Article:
This past weekend we went to Edmonton for my Dad's surprise party. He's been staying up and working on the house for the past few weeks and I was really missing him. His birthday actually isn't until June but since my brothers and their ladies are all headed off for various countries very soon, we decided to celebrate a little early. Dad had no idea what was coming. As far as he knew, he was going for a nice dinner with Mum and Craig and Bobbi and when he showed up there were 15 other people there. My Aunt and Uncle and cousins, some of our oldest and dearest family friends, my other brother and his girlfriend and of course, Brian and I. The look on his face when he saw us was pure magic.

I have found over the past few years that how I look at my parents has really changed. When I was younger they were "Mum and Dad" - older, wiser, funny but at the end of the day, my parents. Now that I am an adult I see them as more than just my parents. I see them as complete individuals, as a couple but also independent of each other. I recognize myself in them and I see their lives with greater clarity and a sense of recognition. I am able to see myself in them in a way I never could before. This has been a wonderful gift for me and I feel like I have a far deeper understanding of how they must have felt at different points along their life, because I have experienced a lot of the same things in my life now. With this greater connection also comes a greater understanding of pain and how difficult and complicated life can be. I see them struggle with growing older and know that I will have the same struggle. I see them making adjustments as they move to a new stage of their life and I watch and learn.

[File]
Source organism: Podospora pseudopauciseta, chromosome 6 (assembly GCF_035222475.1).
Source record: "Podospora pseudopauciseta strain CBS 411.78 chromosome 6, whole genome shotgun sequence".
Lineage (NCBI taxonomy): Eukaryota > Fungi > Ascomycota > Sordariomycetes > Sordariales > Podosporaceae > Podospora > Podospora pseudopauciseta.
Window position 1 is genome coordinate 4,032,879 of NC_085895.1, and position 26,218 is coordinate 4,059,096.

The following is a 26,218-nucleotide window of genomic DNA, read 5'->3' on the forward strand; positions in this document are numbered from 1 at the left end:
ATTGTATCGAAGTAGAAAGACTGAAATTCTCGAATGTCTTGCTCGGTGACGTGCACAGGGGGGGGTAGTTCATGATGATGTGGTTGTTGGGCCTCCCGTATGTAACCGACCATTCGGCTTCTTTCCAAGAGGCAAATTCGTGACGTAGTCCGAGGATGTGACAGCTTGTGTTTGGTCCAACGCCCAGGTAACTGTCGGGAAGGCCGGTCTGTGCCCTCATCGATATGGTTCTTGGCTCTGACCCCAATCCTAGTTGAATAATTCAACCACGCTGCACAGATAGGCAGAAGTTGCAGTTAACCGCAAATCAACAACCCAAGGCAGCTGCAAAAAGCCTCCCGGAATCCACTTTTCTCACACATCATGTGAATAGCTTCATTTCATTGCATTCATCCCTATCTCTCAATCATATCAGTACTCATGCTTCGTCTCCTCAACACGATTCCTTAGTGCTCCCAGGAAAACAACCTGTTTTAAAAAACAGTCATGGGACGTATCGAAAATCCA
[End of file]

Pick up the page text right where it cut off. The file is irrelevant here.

My Dad really is an amazing man. I watched him on Saturday night as he went to every single person in the room and made them feel valued and special. He had kind words for each person and they were personal and genuine. He has an energy that lights up a room and makes every one in it feel like they are the most important person there. He has a vulnerability that he does not try to hide and it makes people feel like they can be vulnerable they can just relax and be who they are. I was so happy to see him there surrounded by people who love him and respect him and I hope he knew, at that moment, how truly loved he is.

Tuesday, May 01, 2007

In Defense of the Indefenceable

Damn Facebook.

I feel like my web-based life has become completely one-dimensional. I recently bought a domain with the full intention of building an entire site. It sits idle and ugly (two very bad things to be if you can help it). I haven't blogged since our Mr. Vonnegut's demise and although I'd like to flub that off as self-imposed mourning time, it wasn't. I was buried neck-deep in Facebook.

I often feel the need to defend this new kid on the block because its increasing popularity and subsequent vulnerability to naysayers. I've heard things about how people just add friends to make themselves look popular (So? Maybe I really do have 159 close, personal friends - did you ever think of that!?) and that it is a total time-sucker and well, that's true. But so is breathing and nobody complains about that.